For the moment at least, the controversy over whether the Jersey herd should lose its closed status through the introduction of new genetic lines can be put to one side as people with a shared interest in our remarkable breed share their knowledge and experience.
The scale of this latest World Jersey Cattle Bureau conference, which opened yesterday, is a reminder of the Jersey’s status as one of the most versatile breeds in existence. And, besides being able to thrive and deliver its famously rich milk in environments ranging from torrid Africa to the contrasting climes of Britain and so many parts of North America, the Jersey is a magnificently amenable – and therefore lovable – beast.
Delegates at the conference – the theme of which is, logically enough, Jerseys Without Borders – will, meanwhile, rapidly come to understand even more fully that our cattle are rather more than mere farm animals. As gentle icons of the Island and of Island life, they occupy not only a special place in the countryside but also in our hearts.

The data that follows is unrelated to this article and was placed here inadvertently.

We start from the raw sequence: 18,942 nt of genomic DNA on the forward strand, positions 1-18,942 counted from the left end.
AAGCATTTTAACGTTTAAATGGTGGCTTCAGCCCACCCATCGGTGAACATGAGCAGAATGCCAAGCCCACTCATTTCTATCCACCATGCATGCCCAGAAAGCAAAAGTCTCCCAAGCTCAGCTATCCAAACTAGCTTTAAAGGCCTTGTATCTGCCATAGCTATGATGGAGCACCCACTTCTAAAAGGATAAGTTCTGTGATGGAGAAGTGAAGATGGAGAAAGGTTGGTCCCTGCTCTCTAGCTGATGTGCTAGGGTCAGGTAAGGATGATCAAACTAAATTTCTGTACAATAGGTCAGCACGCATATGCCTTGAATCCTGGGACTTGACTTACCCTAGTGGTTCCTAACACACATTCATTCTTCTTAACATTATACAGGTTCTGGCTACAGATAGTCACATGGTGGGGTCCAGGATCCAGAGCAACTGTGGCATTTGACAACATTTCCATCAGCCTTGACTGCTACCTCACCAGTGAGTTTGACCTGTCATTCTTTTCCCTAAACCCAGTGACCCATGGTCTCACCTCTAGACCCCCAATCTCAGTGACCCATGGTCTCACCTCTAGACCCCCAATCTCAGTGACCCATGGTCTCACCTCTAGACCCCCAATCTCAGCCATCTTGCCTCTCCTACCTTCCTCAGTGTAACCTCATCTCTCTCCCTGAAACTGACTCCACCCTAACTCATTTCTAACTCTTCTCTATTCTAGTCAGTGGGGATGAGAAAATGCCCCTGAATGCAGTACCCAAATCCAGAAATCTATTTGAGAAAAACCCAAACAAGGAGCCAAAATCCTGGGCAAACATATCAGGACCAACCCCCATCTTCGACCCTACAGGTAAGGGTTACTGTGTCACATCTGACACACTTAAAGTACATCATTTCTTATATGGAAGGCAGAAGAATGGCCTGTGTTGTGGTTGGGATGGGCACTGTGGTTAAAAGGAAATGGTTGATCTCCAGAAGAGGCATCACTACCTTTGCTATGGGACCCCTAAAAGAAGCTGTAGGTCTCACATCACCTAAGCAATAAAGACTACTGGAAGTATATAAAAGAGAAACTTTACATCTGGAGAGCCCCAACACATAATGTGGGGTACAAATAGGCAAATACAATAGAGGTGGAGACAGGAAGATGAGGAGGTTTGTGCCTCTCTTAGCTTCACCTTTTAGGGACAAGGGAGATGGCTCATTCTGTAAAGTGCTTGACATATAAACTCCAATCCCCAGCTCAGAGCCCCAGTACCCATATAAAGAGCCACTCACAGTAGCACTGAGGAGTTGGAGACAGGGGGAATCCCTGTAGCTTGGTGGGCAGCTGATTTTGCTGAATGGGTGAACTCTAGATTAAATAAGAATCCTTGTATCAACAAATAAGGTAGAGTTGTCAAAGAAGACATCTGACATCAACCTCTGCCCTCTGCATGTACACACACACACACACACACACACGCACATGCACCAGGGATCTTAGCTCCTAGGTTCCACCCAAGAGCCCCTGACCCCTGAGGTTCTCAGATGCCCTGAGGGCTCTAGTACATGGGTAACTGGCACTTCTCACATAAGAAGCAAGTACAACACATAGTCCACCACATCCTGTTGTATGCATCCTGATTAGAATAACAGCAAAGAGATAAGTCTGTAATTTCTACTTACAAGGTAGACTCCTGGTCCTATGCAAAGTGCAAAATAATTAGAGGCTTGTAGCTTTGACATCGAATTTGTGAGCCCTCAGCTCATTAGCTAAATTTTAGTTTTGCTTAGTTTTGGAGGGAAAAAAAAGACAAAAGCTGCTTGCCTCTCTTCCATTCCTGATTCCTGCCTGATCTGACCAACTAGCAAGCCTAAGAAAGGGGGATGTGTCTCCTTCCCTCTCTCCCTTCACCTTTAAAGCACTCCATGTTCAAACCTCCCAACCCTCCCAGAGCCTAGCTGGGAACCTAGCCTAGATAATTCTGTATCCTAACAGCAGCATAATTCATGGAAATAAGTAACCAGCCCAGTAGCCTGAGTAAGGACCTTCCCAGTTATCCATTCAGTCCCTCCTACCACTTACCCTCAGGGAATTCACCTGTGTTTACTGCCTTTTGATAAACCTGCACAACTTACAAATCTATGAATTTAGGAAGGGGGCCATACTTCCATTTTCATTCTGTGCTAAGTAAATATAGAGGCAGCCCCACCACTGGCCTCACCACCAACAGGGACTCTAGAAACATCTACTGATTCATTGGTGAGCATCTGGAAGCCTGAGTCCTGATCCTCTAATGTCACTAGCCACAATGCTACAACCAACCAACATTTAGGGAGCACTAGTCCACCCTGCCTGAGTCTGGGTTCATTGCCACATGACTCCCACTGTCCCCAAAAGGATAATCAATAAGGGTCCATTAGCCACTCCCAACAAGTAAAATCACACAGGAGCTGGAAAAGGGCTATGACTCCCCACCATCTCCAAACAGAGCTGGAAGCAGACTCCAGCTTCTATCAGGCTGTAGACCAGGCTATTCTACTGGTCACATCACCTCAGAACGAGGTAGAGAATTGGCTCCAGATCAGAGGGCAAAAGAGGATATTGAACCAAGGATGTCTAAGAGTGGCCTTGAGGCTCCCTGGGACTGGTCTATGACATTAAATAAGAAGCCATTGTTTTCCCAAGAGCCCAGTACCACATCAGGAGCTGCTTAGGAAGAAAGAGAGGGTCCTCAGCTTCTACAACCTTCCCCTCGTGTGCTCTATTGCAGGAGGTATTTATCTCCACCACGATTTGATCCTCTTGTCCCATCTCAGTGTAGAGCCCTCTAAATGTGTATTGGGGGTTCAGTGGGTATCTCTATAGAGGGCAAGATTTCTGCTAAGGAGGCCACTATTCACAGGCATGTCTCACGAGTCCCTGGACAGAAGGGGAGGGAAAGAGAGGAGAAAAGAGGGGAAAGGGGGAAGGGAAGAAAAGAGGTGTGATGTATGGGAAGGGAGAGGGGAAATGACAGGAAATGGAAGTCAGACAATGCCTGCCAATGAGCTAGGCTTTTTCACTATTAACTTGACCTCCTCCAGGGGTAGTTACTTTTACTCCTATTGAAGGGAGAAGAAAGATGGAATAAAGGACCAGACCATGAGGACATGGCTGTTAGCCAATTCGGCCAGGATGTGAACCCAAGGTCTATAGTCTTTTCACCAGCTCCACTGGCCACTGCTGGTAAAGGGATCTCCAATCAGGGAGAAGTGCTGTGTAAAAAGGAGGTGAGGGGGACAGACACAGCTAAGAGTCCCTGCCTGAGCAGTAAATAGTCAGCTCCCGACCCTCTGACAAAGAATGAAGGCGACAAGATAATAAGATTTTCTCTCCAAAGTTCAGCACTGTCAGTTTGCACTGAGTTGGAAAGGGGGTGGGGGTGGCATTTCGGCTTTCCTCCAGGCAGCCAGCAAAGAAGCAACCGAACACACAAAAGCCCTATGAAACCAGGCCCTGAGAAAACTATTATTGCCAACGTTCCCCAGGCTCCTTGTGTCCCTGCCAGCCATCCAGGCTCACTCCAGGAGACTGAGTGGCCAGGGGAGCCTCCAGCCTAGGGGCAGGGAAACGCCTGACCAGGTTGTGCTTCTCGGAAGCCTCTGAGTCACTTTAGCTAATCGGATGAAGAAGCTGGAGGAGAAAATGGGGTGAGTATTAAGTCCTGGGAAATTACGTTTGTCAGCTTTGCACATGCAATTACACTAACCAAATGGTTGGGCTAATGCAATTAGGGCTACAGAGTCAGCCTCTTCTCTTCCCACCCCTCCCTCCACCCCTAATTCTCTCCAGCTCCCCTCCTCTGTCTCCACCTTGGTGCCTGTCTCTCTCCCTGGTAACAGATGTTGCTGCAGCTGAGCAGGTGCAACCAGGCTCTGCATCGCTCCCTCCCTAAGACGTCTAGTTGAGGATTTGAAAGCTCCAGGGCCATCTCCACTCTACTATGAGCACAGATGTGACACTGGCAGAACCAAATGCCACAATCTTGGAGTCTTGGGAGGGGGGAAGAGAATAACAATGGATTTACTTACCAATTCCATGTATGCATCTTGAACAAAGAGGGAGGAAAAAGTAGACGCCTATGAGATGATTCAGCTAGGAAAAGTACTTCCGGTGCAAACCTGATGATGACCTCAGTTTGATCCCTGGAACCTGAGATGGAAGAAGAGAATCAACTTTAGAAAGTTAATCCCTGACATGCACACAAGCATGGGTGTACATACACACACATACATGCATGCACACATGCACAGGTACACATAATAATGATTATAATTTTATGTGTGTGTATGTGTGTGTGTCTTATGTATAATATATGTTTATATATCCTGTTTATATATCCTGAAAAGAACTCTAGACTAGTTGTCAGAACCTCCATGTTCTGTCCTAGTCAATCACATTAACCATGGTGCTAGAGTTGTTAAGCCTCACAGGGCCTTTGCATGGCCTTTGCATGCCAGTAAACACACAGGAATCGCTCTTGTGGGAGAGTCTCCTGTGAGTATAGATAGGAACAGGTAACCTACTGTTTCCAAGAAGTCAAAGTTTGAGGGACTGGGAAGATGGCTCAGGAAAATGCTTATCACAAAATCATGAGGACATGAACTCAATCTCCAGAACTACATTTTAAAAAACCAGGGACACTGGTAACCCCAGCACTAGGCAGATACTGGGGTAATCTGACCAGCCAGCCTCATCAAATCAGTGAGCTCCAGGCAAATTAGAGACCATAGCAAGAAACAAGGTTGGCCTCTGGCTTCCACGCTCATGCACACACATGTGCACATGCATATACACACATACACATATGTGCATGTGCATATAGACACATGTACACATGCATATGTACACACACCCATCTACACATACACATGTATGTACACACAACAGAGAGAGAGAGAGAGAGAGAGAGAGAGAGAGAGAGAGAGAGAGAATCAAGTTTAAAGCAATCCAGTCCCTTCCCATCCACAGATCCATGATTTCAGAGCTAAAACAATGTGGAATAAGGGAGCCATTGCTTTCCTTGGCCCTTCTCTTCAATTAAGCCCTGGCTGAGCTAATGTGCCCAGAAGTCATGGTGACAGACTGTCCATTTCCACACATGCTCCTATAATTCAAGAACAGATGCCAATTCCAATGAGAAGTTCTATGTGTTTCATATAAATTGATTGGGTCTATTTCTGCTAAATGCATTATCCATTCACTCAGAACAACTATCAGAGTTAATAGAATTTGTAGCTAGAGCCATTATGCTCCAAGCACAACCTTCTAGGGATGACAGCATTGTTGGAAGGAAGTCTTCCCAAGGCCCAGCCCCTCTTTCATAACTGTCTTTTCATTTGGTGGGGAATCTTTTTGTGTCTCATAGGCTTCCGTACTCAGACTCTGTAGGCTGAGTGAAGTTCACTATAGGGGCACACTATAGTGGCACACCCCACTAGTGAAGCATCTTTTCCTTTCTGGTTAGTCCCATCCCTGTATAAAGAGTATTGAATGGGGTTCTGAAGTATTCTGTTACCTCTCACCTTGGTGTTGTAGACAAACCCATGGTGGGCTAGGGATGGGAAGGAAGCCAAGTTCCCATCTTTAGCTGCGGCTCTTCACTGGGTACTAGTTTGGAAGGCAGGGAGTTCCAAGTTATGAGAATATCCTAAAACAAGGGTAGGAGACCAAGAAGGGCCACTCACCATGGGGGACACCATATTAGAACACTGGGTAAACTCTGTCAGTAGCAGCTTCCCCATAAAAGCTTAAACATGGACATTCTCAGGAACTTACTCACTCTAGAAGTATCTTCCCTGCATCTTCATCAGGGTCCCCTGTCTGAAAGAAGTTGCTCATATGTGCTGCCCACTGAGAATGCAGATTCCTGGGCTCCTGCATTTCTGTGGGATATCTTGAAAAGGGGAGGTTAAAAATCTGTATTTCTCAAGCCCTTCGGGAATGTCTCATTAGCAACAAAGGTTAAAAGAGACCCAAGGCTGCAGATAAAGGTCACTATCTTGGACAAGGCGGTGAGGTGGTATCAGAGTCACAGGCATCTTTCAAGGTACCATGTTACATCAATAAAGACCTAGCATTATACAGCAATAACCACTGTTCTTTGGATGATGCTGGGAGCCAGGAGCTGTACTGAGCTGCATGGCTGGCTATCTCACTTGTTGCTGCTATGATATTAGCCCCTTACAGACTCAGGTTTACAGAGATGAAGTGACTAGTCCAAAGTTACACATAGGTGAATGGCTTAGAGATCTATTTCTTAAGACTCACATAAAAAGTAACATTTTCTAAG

We take for granted such items as the cow watermark on our currency, the superb sculpture of Jerseys at West’s Centre and the employment of the cow as an element in the output of Island artists, but our visitors will without doubt note them and take them as signs of the esteem in which our cattle are still held even in the face of the decline of agriculture as a major contributor to the economy.
And it must also be said that there could scarcely be a better time for people with a deep interest in rural matters and farming life to come to our shores. The hedgerows and woodland are full of life, roadside blossom appears to be more vibrant and profuse than ever, and, so far, the sun has managed to shine. A more perfect backdrop for a great occasion celebrating such a key element of our natural environment could not be imagined.